Davis Probate Litigation Attorneys
Providing Guidance Through Probate Administration
Probate administration can be complex and even overwhelming. If you are responsible for probating an estate as an executor or administrator, or otherwise involved in a probate action as a beneficiary or trustee, we can help you navigate the probate process. We can make sure that you comply with all the legal requirements in a timely fashion, and that the estate avoids all state and federal taxes to the maximum extent possible.
Probate can be costly because there are statutory fees for the attorney and executor under California Probate Code section 10810, and there are also court fees and costs. The attorney’s and executor’s fees are based on the value of the estate. A skilled attorney can usually assure that there are no additional fees beyond the statutory fees and court costs. An experienced attorney can make the probate process go smoothly and efficiently and can avoid mistakes that cause delays and make the process more costly.
Board Certified in Estate Planning, Trust and Probate Law
At the Kopper, Morgan & Dietrich, we help clients with all of their estate planning needs, including probate administration and litigation. Attorneys at Kopper, Morgan & Dietrich have more than 30 years of experience, and attorney William D. Kopper is board certified in estate planning, trust and probate law. The firm represents clients in Davis and Woodland, and throughout Yolo, Sacramento and Solano counties in California.
Probate Administration and Litigation
Probate is the legal process in which a court administers an individual’s estate. Probate is started by the filing of a Petition with the court and the publication of notice in the newspaper. During the process, the executor or the court-appointed probate referee values the assets of the estate and prepares for the court an Inventory and Appraisement of the Estate’s assets. Later in the probate proceedings, the executor must prepare an accounting of all the transactions of the probate estate and make a report to the court.
Generally, if an individual died with only a will or without a will (intestate), it is necessary to probate the estate. If an individual had a living trust, the estate is administered in accordance with the terms of the trust and probate is avoided. Sometimes a living trust does not prevent probate because the deceased individual did not place his or assets into the living trust.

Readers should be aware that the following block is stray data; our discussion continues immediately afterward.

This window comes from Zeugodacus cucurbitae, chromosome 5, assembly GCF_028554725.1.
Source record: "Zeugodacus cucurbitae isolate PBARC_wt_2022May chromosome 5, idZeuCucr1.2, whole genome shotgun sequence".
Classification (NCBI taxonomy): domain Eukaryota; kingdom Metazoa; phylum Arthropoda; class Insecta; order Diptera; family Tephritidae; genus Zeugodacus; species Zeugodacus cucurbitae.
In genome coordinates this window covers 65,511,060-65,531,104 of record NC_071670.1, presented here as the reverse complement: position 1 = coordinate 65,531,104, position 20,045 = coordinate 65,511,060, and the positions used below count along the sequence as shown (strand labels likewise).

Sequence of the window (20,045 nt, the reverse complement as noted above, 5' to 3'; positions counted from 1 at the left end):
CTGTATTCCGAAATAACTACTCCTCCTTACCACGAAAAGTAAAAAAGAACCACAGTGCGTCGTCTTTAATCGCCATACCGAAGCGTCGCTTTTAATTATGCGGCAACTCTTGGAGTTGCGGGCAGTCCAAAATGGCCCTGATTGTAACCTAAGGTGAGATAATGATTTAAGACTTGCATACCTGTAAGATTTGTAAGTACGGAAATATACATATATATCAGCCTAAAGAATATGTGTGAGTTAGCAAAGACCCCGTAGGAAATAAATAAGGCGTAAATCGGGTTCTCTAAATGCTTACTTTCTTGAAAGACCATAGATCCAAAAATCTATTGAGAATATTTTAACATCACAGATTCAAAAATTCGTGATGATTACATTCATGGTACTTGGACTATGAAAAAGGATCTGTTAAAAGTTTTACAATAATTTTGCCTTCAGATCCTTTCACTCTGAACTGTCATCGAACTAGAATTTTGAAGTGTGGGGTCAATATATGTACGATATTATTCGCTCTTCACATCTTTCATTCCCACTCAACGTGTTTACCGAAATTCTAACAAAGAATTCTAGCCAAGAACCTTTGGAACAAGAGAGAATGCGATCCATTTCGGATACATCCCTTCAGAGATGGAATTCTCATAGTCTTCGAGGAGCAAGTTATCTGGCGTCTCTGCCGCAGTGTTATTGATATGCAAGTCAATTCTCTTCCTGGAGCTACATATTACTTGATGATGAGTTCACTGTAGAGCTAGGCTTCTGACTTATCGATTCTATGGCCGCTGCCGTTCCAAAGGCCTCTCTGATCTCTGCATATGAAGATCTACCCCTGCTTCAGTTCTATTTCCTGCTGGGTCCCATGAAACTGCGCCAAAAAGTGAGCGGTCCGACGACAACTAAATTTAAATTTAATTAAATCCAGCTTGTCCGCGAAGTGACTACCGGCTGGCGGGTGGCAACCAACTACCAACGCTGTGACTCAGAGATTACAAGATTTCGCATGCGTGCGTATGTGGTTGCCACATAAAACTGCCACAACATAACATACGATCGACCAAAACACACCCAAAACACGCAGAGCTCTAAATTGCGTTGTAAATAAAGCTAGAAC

Both wills and trusts can lead to probate litigation. In the case of trusts, the most common litigation involves the trustee failing to perform his or her fiduciary duties in a fair and competent manner. Often, the trustee is one of the children of the creator of the trust, and administers the trust in a manner that favors the trustee but is unfair to one or more of the trustee’s siblings. Other common causes of litigation are disputes about the assets of estates and the valuation of the assets, and also a failure of the trustee to properly account for trust expenditures.
Other areas of litigation involve disputes about the testator’s (the creator of the will) mental capacity when the will was signed. A testator is usually assumed to have testamentary capacity if he or she is able to identify the assets of the estate, the natural objects of his or her bounty (usually the children), and provide a reasoned analysis as to the proposed distribution of the estate. It is usually difficult to prove an individual lacks testamentary capacity. Wills and trust are more often attacked on the grounds that the creator of the will or trust was subject to undue influence. It is usually easier to prove undue influence than incapacity. When a beneficiary who is not a child or a natural object of the testator’s or grantor’s (of a trust) bounty receives the majority of an estate, then this is an indication that a beneficiary may have exerted undue influence.
Contact Our Experienced Estate Planning Lawyers Serving Davis and Winters
At Kopper, Morgan & Dietrich, we are committed to providing quality legal services with exceptional individualized attention. If you have an estate planning or probate matter, please schedule an initial consultation with us. To schedule your appointment, contact us online or call 530-758-0757.